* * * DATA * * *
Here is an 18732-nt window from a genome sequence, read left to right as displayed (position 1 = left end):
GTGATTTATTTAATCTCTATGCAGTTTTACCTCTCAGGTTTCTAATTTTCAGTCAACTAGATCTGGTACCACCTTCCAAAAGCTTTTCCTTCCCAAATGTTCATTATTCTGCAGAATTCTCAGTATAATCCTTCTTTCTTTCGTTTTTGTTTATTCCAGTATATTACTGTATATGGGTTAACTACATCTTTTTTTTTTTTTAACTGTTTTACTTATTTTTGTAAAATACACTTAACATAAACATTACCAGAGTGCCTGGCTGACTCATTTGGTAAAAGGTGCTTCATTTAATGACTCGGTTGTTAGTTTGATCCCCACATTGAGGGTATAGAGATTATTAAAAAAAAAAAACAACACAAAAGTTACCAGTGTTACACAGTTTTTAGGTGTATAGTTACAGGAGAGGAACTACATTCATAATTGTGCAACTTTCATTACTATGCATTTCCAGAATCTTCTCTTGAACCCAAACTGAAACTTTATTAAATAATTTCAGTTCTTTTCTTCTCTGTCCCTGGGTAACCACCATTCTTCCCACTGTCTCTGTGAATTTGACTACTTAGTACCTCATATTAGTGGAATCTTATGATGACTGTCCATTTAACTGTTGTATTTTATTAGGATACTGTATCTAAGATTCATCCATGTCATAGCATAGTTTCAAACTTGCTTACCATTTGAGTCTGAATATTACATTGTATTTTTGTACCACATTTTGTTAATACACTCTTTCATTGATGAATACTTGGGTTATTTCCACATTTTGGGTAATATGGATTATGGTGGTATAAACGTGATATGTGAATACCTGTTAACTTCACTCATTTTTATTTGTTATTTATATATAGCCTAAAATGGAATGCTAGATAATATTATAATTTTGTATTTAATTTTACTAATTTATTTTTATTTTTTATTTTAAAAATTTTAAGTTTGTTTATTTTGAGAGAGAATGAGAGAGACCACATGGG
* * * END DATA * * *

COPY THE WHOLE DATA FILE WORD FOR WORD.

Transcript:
Here is an 18732-nt window from a genome sequence, read left to right as displayed (position 1 = left end):
GTGATTTATTTAATCTCTATGCAGTTTTACCTCTCAGGTTTCTAATTTTCAGTCAACTAGATCTGGTACCACCTTCCAAAAGCTTTTCCTTCCCAAATGTTCATTATTCTGCAGAATTCTCAGTATAATCCTTCTTTCTTTCGTTTTTGTTTATTCCAGTATATTACTGTATATGGGTTAACTACATCTTTTTTTTTTTTTAACTGTTTTACTTATTTTTGTAAAATACACTTAACATAAACATTACCAGAGTGCCTGGCTGACTCATTTGGTAAAAGGTGCTTCATTTAATGACTCGGTTGTTAGTTTGATCCCCACATTGAGGGTATAGAGATTATTAAAAAAAAAAAACAACACAAAAGTTACCAGTGTTACACAGTTTTTAGGTGTATAGTTACAGGAGAGGAACTACATTCATAATTGTGCAACTTTCATTACTATGCATTTCCAGAATCTTCTCTTGAACCCAAACTGAAACTTTATTAAATAATTTCAGTTCTTTTCTTCTCTGTCCCTGGGTAACCACCATTCTTCCCACTGTCTCTGTGAATTTGACTACTTAGTACCTCATATTAGTGGAATCTTATGATGACTGTCCATTTAACTGTTGTATTTTATTAGGATACTGTATCTAAGATTCATCCATGTCATAGCATAGTTTCAAACTTGCTTACCATTTGAGTCTGAATATTACATTGTATTTTTGTACCACATTTTGTTAATACACTCTTTCATTGATGAATACTTGGGTTATTTCCACATTTTGGGTAATATGGATTATGGTGGTATAAACGTGATATGTGAATACCTGTTAACTTCACTCATTTTTATTTGTTATTTATATATAGCCTAAAATGGAATGCTAGATAATATTATAATTTTGTATTTAATTTTACTAATTTATTTTTATTTTTTATTTTAAAAATTTTAAGTTTGTTTATTTTGAGAGAGAATGAGAGAGACCACATGGG